“Diets that really work,” is an article appearing in the print version of Consumer Reports that’s already mailed out to subscribers, where 9,000 readers rate 13 commercial and/or do-it-yourself diet plans and tools. The article covered apps such as MyfitnessPal, a free smart-phone application and website that did better than any of the commercial diet plans, including Weight Watchers, according to the Consumer Reports magazine article. See the site, Free iPhone Calorie Counter, iPhone Calorie Tracker | MyFitnessPal.
Most dieters are social beings and get more out of attending meetings than do-it-yourself plans that leave you alone, if the do-it-yourself plans aren’t working for the most social of the dieters. Socializing at support meetings also can help dieters follow their plans.
The report also rated the do-it-yourself Paleo diet based on a book that shows dieters how to eat lean meats and seafood, vegetables that aren’t starchy (because starch turns to sugar in the body) and avoid diary products, cereal grains, processed foods, and legumes such as lentils and chick peas. The Paleo diet is supposed to bring you back to your ancestral diet before agriculture existed. But what if your genes and blood type changed so that your blood is so thick now, not like your ancestor’s blood was 50,000 years ago when the world was type O, the thinnest blood type? How far back in time do genes for clogged arteries go? See, The Paleo Diet System site.
Or what if you no longer have all those cholesterol receptors on your liver that your ancestors had in cave man days? In any case, the Paleo diet does keep you from eating starchy fillers such as white pasta and starchy potatoes, processed bread, cake, and cold cereals. For people with thin blood such as type O and B, low carb is good, but not no carb. Vegetables need to be plentiful as long as they’re dark green leafy vegetables, celery, carrots, and some fruit such as blueberries and blackberries.
Commercial diets, prefab meal plans, and pre-packaged foods
Then the Consumer Reports article looked at the commercial diet plans and pre-packaged foods such as provided by Weight Watchers. About 43 percent of respondents told Consumer Reports magazine that they signed up for Weight Watchers, the second most popular plan.
Other plans reviewed in the article were the four commercial diets such as the Atkins diet (very low carb), the Medifast diet where the weight losers did lose a lot of weight, and the diets from Nutrisystem and Jenny Craig. The results on how much weight did the readers lose focused on the four commercial diets mentioned in the article:
1. Jenny Craig
4. Weight Watchers
Also check out the online site, “302 Complaints and Reviews about Nutrisystem.” The Consumer Reports article also noted that men lost more weight than women on all the plans rated. The most weight was lost by men on Medifast. The men lost 20 to 43 pounds in the article’s table, “How much weight did readers lose?” And the women lost 14 to 40 pounds on the Medifast diet. The article notes that 9,000 readers rated 13 diet plans, which includes the do-it-yourself plans.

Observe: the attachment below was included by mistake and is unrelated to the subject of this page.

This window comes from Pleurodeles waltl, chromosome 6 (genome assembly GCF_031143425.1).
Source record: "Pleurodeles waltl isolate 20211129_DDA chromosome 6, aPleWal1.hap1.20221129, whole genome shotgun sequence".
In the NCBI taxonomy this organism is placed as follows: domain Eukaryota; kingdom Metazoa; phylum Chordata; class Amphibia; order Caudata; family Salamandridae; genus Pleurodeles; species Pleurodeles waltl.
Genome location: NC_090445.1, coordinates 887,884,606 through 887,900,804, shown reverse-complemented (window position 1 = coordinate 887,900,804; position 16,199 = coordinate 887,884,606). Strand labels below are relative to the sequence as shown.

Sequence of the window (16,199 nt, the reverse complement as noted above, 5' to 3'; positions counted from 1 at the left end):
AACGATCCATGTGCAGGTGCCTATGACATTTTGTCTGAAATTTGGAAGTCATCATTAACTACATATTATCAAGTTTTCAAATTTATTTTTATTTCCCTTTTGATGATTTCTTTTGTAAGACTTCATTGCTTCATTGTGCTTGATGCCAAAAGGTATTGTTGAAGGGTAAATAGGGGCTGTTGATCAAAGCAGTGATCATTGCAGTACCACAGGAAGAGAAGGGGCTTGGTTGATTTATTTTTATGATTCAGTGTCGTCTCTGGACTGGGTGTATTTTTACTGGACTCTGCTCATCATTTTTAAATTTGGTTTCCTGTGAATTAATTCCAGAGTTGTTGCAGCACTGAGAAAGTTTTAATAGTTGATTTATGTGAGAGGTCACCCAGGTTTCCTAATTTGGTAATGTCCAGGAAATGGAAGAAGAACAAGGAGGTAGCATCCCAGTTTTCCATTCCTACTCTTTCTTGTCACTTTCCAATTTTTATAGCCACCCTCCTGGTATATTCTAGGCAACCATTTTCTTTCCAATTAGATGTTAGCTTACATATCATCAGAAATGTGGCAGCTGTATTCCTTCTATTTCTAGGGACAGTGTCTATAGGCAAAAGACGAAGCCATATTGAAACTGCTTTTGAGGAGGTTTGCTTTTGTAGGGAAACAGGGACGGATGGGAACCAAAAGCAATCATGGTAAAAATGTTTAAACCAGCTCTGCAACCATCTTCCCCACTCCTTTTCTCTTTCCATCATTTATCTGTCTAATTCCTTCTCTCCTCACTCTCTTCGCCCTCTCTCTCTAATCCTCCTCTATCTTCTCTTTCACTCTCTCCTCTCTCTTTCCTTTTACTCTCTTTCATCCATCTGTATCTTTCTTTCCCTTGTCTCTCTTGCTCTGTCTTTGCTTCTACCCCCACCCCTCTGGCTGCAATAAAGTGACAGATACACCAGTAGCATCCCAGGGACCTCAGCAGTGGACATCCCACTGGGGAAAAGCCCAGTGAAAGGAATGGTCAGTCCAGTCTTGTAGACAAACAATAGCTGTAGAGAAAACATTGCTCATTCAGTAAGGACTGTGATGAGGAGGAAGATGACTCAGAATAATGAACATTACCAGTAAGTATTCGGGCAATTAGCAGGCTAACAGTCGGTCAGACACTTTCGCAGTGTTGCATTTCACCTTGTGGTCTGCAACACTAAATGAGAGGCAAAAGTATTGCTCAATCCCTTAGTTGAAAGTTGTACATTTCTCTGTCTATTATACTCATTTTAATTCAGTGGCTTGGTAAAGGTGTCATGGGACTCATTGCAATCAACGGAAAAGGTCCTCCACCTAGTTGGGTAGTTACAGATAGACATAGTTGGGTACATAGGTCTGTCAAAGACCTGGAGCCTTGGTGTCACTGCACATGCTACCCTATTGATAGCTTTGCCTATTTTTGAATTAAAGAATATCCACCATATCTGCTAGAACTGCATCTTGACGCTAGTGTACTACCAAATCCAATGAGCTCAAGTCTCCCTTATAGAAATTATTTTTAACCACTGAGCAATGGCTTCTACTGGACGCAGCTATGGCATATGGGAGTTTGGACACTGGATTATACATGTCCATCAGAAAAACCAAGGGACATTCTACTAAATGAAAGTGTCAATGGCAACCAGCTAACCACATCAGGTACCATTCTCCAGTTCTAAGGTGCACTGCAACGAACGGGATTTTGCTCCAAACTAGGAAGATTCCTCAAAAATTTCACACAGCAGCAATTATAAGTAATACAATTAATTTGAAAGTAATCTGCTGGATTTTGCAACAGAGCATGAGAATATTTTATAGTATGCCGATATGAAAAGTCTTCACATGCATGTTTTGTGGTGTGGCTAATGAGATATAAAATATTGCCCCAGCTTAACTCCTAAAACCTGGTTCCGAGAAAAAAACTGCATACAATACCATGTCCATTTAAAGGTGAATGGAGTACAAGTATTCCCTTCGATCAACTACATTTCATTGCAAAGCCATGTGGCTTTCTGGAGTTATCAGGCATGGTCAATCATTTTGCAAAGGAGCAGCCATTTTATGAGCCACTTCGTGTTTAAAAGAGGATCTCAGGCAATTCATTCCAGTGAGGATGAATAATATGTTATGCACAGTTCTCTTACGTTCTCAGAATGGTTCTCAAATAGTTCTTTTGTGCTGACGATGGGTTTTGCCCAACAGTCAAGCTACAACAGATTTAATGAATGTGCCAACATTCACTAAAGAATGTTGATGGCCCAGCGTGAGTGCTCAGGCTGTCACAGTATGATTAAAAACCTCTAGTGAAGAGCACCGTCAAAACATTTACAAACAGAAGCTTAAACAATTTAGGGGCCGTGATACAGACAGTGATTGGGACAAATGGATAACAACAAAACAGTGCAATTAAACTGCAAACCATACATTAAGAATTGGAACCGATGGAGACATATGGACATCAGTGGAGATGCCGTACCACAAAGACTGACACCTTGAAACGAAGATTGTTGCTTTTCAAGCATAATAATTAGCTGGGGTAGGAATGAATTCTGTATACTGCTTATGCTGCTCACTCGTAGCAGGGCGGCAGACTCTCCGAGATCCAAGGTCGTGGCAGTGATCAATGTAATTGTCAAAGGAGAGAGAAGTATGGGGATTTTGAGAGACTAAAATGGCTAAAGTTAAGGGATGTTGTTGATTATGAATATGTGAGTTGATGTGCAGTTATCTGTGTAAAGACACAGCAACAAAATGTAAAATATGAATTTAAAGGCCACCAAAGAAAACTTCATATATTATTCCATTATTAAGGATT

Those do-it-yourself plans included the Atkins Diet, the Glycemic Index Diet, a variety of other low-carb diets other than Atkins, the Mediterranean Diet, and the website and application tool called MyFitnessPal. Other diets that were rated from the do-it-yourself category were the Paleo Diet, the Slim-Fast Diet, the South Beach Diet, and SparkPeople. Two of the diets had insufficient data regarding the median number of months the reader was on the particular diet noted.
Do-it-yourself diet plans and online tools versus commercial diets
In the do-it-yourself diet category which are not listed as commercial diets, the free online tool, MyFitnessPal (Free Calorie Counter, Diet & Exercise Journal | MyFitnessPal.com) had second from the largest number of pounds lost. For example, men on this ‘diet’ tool lost 10 to 30 pounds and women on that plan lost 4 to 18 pounds, much less than the men lost in pounds.
The largest number of pounds lost was on the Paleo diet, where men on the Paleo lost 10 to 32 pounds, but women on the Paleo diet lost only 6 to 20 pounds. What the study revealed was men lose more weight on these diets than women did.
For women, the Atkins Diet (very low carb) had women losing 8 to 25 pounds and men losing 15 to 30 pounds. The point is you have to define your own eating style, adjust your expectations, and keep track of calories and what you eat when. Eating at night raises the chances of you gaining more weight than if you ate your main meal in the afternoon.
Some people don’t like to cook and buy prefabricated meal plans instead
A lot of dieters don’t cook. They’re used to eating outside the home, usually in restaurants or even fast-food eateries. Three of the commercial diets rated in the Consumer’s Report article of February 2013 (available now in print) rated the prepared food high, for example the Jenny Craig Diet, the Medifast Diet, and Nutrisystem. If you are too busy to cook, you should know the readers did give high ratings to these prepared food package firms. Those diets have portion-controlled meals and foods such as bars and shakes.